Angular provides support for creating custom directives for the following:
Below are the various filters supported by Angular:
Dependency Injection (DI) is a software design pattern in which objects are passed as dependencies rather than hard-coded into a component. The concept of dependency injection comes in handy when you are trying to decouple the logic for creating an object from the logic for consuming it. The "config" operation uses DI, which must be configured in advance while the module is being loaded to retrieve the elements of the application. With this function, the user can modify the dependencies according to their requirements.
With one-way data binding, the view or portion of the user interface does not automatically update when the data model changes. You need to manually write your own code to update it every time the view changes.
Whereas, with two-way data binding, the view or part of the user interface is updated implicitly as soon as the data model changes. It is a synchronization process as opposed to one-way data binding.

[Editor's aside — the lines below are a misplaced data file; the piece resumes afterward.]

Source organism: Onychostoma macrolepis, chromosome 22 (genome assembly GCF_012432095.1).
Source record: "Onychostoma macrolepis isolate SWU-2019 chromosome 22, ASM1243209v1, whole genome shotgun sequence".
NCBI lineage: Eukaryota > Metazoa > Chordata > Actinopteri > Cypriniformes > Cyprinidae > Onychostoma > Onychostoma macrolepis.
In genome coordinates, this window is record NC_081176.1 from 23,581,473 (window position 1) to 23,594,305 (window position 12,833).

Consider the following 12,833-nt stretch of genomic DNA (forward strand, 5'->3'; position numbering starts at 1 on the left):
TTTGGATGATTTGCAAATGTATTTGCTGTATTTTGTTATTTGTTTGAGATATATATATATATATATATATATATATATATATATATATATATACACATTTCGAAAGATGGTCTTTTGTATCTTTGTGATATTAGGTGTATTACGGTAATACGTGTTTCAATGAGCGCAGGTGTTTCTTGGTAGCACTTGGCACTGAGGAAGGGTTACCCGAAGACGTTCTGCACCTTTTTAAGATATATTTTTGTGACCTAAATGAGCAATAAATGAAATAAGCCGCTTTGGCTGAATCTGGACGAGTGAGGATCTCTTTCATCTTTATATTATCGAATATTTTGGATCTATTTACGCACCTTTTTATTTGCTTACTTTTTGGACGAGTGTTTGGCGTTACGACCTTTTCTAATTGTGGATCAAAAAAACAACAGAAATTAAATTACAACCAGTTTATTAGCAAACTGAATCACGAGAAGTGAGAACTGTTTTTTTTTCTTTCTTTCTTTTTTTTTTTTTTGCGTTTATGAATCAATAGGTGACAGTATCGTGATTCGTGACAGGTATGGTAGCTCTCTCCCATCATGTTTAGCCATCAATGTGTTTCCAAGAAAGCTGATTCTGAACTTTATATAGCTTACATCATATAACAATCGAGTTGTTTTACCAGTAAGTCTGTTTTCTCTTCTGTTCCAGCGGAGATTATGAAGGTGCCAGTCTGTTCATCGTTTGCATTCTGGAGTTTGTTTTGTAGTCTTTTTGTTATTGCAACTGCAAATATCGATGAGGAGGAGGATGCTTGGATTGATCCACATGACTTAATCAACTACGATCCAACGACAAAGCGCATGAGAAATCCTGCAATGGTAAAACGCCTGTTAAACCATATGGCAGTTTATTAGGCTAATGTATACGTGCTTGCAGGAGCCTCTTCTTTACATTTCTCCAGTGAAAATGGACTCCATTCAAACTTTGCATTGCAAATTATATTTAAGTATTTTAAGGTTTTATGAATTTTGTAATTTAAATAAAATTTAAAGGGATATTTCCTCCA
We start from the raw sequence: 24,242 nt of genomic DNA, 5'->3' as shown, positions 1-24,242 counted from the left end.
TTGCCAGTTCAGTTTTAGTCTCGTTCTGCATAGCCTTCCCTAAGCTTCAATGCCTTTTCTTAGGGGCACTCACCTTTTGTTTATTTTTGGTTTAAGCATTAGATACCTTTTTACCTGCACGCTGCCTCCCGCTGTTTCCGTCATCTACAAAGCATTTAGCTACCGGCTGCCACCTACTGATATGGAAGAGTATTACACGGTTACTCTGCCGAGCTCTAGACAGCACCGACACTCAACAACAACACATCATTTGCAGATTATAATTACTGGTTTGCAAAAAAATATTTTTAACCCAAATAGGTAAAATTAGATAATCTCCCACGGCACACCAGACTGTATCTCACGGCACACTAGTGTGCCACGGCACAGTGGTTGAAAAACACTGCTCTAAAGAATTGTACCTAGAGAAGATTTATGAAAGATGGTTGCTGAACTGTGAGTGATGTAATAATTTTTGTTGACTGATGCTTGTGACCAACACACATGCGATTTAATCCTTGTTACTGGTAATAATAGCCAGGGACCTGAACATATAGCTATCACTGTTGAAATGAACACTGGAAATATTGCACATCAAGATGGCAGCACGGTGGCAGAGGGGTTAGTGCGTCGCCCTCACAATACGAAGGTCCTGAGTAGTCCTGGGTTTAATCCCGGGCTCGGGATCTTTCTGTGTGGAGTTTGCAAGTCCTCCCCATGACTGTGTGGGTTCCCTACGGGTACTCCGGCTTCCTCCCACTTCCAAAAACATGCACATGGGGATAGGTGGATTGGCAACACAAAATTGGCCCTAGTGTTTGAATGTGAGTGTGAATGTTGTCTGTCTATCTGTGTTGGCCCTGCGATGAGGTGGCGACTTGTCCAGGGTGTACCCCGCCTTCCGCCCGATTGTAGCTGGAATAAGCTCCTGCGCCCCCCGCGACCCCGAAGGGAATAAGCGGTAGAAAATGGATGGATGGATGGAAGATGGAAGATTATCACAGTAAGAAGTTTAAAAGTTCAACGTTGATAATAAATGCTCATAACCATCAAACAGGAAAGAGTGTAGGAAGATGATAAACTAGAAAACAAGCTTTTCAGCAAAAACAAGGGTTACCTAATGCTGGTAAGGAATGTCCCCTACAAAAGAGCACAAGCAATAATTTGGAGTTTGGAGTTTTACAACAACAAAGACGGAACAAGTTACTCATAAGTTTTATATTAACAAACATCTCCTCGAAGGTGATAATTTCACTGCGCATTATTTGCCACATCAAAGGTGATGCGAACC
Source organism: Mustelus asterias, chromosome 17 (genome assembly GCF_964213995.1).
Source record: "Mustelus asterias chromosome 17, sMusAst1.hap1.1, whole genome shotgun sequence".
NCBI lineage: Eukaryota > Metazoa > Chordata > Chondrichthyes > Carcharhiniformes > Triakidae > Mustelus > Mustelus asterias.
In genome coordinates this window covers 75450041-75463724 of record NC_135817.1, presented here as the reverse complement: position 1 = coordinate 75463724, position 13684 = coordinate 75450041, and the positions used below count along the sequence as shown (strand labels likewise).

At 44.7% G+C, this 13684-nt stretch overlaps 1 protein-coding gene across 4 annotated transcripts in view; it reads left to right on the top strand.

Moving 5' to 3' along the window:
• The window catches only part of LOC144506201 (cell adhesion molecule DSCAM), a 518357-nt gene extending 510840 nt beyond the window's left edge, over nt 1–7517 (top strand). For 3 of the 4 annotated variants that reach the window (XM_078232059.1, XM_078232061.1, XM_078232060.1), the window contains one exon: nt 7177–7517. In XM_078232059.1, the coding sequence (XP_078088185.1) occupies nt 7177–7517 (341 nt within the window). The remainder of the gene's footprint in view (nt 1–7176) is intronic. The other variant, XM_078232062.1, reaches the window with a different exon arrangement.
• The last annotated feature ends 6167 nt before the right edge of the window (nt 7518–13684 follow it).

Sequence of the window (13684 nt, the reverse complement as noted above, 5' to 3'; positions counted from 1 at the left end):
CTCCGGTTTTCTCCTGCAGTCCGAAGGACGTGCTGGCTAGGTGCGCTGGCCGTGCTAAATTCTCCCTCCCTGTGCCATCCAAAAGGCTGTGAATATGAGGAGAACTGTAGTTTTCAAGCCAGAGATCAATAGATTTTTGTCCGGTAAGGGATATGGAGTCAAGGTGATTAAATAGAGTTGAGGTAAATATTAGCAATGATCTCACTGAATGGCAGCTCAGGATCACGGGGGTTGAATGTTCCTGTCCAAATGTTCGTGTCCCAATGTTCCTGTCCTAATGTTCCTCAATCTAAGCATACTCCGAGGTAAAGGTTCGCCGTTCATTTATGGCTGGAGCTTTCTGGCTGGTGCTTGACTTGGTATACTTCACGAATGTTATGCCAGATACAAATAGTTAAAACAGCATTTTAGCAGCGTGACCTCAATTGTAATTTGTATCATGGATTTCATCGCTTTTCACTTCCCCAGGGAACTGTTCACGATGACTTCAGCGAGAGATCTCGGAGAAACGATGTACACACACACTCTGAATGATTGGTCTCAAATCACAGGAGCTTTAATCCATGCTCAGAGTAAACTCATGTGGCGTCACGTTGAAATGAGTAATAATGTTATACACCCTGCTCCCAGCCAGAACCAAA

An Angular component has a discrete lifecycle that contains different phases from birth to death. To better control these phases, we can connect to them using the following:
In Angular, the digest process is called dirty check. It is called so because it scans the entire volume for changes. In other words, it compares any new values in the scope model with the previous values in the scope. Since all observables are contained in one loop, any change / update of any of the variables will reassign the rest of the observables present in the DOM. The observable is in one loop (digest loop), any change in the value of any variable forces the values of other observables in the DOM to be reassigned.
To animate in an Angular application, you need to include a special Angular library known as the Animate Library and then refer to the ngAnimate module in your application, or add ngAnimate as a dependency inside the application module.